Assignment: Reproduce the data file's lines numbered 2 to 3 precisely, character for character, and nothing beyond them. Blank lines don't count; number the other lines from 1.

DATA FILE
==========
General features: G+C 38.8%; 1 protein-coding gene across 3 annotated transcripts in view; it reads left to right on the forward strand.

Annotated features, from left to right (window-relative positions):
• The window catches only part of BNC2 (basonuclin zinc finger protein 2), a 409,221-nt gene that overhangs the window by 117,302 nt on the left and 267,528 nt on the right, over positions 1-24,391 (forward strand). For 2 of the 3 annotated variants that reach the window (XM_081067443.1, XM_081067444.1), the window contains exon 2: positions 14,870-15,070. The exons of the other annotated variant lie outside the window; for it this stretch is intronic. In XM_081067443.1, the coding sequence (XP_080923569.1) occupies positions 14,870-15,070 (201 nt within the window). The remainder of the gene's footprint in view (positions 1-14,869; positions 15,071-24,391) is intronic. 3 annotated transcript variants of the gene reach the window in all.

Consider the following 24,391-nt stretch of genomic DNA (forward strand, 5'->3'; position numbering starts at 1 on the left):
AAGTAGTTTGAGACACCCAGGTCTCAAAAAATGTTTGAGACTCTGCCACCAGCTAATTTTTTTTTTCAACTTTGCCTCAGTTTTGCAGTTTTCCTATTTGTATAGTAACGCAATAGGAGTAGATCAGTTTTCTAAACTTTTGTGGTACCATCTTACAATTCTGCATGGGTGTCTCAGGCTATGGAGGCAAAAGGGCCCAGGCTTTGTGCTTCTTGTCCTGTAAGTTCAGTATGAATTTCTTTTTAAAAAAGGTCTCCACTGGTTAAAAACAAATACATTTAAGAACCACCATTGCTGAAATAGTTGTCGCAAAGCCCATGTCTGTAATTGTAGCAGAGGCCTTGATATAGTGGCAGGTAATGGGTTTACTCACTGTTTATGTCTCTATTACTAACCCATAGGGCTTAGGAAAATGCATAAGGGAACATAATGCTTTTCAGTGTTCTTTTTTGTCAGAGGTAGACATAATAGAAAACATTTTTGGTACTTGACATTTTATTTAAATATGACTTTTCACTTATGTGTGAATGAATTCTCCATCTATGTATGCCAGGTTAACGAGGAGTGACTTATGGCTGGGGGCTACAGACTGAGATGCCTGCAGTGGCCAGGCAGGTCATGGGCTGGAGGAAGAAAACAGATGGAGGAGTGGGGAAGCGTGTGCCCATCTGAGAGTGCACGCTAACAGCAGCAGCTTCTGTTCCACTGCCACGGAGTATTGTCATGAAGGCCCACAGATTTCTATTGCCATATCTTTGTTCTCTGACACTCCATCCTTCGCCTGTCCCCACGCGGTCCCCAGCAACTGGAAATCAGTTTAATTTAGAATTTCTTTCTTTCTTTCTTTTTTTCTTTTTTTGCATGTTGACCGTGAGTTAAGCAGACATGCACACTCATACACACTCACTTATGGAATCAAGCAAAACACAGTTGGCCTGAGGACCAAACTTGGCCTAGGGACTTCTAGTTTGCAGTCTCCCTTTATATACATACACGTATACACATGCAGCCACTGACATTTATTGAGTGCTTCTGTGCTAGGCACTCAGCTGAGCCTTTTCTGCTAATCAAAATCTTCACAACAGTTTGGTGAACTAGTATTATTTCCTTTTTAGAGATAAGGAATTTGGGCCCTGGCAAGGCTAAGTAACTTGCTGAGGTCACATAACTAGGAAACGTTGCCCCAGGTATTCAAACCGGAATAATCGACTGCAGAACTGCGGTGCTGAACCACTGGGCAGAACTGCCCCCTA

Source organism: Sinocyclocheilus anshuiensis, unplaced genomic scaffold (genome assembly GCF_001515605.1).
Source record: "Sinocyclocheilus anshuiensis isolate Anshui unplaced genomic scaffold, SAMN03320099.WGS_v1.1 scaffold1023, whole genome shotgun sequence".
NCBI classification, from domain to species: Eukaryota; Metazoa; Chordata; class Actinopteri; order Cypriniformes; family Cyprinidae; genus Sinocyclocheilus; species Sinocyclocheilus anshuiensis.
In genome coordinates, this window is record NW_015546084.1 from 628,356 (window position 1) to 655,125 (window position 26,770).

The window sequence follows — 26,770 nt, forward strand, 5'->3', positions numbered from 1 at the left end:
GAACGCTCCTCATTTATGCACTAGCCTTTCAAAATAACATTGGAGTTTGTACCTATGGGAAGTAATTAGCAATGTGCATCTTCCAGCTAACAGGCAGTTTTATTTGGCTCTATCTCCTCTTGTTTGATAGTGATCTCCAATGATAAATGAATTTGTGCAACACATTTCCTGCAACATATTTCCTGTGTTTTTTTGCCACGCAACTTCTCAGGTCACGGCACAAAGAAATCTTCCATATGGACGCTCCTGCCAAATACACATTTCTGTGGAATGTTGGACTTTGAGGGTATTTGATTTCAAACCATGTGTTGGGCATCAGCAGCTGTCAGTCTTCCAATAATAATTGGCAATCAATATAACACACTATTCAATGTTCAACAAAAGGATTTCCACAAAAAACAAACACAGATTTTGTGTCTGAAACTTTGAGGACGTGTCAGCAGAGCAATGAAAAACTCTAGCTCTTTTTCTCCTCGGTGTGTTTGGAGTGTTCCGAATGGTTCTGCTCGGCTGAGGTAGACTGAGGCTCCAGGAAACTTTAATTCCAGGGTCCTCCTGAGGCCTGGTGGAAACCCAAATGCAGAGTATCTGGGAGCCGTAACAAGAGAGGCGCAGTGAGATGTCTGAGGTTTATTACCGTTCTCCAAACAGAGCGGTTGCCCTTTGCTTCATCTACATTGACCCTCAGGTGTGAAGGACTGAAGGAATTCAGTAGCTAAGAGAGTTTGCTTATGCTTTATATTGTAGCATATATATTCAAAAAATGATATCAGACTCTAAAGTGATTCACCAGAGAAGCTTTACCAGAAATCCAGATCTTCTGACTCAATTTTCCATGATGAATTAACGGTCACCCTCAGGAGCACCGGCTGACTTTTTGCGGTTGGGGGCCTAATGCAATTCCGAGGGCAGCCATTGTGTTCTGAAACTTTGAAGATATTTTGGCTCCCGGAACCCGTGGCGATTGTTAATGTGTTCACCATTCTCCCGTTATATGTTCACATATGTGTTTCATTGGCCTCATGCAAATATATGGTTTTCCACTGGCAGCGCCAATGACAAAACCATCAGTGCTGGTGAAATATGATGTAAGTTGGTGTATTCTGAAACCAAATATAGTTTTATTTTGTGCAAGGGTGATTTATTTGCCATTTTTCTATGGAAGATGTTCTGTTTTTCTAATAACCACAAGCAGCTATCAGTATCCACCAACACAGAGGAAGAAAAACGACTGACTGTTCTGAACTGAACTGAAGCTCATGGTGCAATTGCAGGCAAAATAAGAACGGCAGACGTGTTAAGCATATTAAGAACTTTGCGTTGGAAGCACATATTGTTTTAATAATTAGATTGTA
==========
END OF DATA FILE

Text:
Annotated features, from left to right (window-relative positions):
• The window catches only part of BNC2 (basonuclin zinc finger protein 2), a 409,221-nt gene that overhangs the window by 117,302 nt on the left and 267,528 nt on the right, over positions 1-24,391 (forward strand). For 2 of the 3 annotated variants that reach the window (XM_081067443.1, XM_081067444.1), the window contains exon 2: positions 14,870-15,070. The exons of the other annotated variant lie outside the window; for it this stretch is intronic. In XM_081067443.1, the coding sequence (XP_080923569.1) occupies positions 14,870-15,070 (201 nt within the window). The remainder of the gene's footprint in view (positions 1-14,869; positions 15,071-24,391) is intronic. 3 annotated transcript variants of the gene reach the window in all.